Samsung, Pennzoil, GM, Kickstarter: Intellectual Property

(Bloomberg) -- Samsung Electronics Co., maker of the Galaxy mobile phones and tablets, led all other companies in application filings with the European Patent Office in 2014, according to the office’s annual report, released Feb. 26.

The South Korean company filed 2,541 patent applications with the office last year. Royal Philips NV came in second, with 2,317, followed by Germany’s Siemens AG, with 2,133.

The top U.S. filers were Qualcomm Inc. of San Diego, with 1,459, and Santa Clara, California-based Intel Corp. with 1,054.

Total filings from U.S. companies grew 8.6 percent over the previous year, and Chinese entities increased their filings 18 percent, according to the report. Japan had a 4.4 percent decrease in patent filings with the EPO.

In all, there was a 3.1 percent increase in patent filings with the EPO last year, to more than 274,000. The previous year’s total was 266,000, according to the report.

The biggest increase in applications came in the biotechnology sector, which grew 12 percent. The biggest drops were in pharmaceuticals, down 5.4 percent, and machinery, pumps and turbines, which declined 3.2 percent,

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Shell’s Pennzoil-Quaker State Wins Battle Against Texas Pit Stop

Royal Dutch Shell Plc’s Pennzoil-Quaker state unit has prevailed in a trademark dispute with the operator of a quick-stop oil-change facility.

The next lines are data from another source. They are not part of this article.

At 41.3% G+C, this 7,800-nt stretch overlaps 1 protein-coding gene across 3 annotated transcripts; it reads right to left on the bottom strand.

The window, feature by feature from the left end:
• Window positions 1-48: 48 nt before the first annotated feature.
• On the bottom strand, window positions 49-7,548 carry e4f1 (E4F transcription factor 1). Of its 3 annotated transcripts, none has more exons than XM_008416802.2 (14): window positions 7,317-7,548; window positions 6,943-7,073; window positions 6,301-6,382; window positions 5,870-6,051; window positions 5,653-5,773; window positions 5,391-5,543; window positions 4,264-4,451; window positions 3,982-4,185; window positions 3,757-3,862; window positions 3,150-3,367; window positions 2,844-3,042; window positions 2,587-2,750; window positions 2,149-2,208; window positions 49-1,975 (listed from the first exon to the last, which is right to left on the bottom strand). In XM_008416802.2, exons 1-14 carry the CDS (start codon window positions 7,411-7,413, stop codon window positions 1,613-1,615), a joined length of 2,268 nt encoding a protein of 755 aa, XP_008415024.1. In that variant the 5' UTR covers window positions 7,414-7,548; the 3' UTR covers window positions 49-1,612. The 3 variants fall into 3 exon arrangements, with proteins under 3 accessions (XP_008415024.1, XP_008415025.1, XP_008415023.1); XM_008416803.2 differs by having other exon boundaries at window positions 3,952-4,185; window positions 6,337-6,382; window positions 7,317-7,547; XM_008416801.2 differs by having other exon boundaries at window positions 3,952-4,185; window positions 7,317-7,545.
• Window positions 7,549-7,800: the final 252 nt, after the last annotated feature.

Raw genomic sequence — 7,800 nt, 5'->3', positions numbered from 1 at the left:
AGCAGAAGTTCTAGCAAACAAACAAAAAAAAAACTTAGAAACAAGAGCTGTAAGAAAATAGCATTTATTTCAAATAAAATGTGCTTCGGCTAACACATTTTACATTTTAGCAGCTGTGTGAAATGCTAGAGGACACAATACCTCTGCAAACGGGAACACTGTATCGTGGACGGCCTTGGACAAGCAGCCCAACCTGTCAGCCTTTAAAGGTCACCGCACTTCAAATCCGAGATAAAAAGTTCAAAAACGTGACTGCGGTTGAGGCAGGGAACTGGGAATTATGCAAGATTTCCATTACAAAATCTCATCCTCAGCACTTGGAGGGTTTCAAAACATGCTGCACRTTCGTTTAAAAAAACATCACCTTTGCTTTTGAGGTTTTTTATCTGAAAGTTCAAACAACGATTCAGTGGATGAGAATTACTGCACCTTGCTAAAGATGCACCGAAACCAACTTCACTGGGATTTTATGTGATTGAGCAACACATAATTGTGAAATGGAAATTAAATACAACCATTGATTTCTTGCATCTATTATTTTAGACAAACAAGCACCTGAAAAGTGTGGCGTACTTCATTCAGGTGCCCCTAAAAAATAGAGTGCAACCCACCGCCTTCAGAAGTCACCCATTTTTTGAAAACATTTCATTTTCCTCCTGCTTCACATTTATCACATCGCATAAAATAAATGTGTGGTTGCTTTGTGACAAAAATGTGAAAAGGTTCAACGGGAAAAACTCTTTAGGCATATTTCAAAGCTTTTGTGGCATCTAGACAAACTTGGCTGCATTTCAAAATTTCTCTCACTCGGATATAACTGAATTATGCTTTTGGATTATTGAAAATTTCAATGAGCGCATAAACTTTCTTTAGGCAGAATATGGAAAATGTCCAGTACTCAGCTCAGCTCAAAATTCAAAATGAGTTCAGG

In its Feb. 23 ruling, the New Orleans-based U.S. Court of Appeals for the Fifth Circuit said a lower court erred in permitting Miller Oil’s Pit Stop U.S.A. of Houston to continue using Pennzoil marks in spite of a demand that it stop.

The dispute began when Pennzoil discovered that the bulk oil Pit Stop was selling wasn’t from Pennzoil, despite an agreement they had. Under the terms of the deal, Pennzoil marks could be used only with Pennzoil products. Pennzoil demanded that Pit Stop quit using its marks.

Pennzoil sued for trademark infringement and a trial court said the oil-change company could continue to use Pennzoil signs as long as it continued to promote and feature Pennzoil products, didn’t advertise or promote another brand, and bought its products directly from a Pennzoil-approved source.

That wasn’t enough for Pennzoil, which appealed. The circuit court said the lower court abused its discretion in permitting the use of the marks.

The case is Pennzoil-Quaker State Co. v. Miller Oil & Gas Operations, 13-20558. The lower-court case is Pennzoil-Quaker State Co. v. Miller Oil & Gas Operations, 10-cv-04045, U.S. District Court, Southern District of Texas (Houston).

GM Selects ‘Badlands’ as Truck Name, Files Trademark Application